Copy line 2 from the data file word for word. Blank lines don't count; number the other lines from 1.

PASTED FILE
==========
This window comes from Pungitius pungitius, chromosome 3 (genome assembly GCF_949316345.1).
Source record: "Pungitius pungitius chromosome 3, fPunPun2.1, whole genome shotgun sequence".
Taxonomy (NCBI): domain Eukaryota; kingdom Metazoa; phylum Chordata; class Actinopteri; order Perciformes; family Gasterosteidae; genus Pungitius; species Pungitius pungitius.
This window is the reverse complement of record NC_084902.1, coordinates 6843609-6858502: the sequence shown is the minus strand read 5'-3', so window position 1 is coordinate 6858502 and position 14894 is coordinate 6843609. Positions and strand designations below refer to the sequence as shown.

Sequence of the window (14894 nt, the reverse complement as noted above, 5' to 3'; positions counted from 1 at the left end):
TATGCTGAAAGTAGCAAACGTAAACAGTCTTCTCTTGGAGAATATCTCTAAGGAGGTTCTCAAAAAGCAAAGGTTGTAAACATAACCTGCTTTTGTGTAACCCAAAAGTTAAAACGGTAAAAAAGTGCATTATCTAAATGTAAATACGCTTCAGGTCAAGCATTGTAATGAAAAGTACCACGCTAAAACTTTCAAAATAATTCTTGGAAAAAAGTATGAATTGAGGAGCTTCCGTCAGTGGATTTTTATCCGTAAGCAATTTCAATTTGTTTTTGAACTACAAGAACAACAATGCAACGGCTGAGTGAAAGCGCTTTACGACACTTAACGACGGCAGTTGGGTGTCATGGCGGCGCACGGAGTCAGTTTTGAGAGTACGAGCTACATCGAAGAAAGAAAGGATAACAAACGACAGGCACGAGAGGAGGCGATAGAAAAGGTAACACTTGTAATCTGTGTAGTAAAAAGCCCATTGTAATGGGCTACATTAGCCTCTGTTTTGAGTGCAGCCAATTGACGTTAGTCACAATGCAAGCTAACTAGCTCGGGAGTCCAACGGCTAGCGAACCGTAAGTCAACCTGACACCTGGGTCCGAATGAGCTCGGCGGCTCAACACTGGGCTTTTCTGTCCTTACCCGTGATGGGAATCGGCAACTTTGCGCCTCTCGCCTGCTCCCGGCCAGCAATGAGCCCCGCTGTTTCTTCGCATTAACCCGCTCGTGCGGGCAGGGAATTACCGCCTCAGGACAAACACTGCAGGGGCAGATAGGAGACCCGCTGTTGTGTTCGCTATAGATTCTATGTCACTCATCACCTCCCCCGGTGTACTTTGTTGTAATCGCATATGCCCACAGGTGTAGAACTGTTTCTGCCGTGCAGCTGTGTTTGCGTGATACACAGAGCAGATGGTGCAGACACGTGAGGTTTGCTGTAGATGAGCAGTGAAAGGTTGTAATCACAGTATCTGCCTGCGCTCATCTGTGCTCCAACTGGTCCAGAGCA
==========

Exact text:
Source record: "Pungitius pungitius chromosome 3, fPunPun2.1, whole genome shotgun sequence".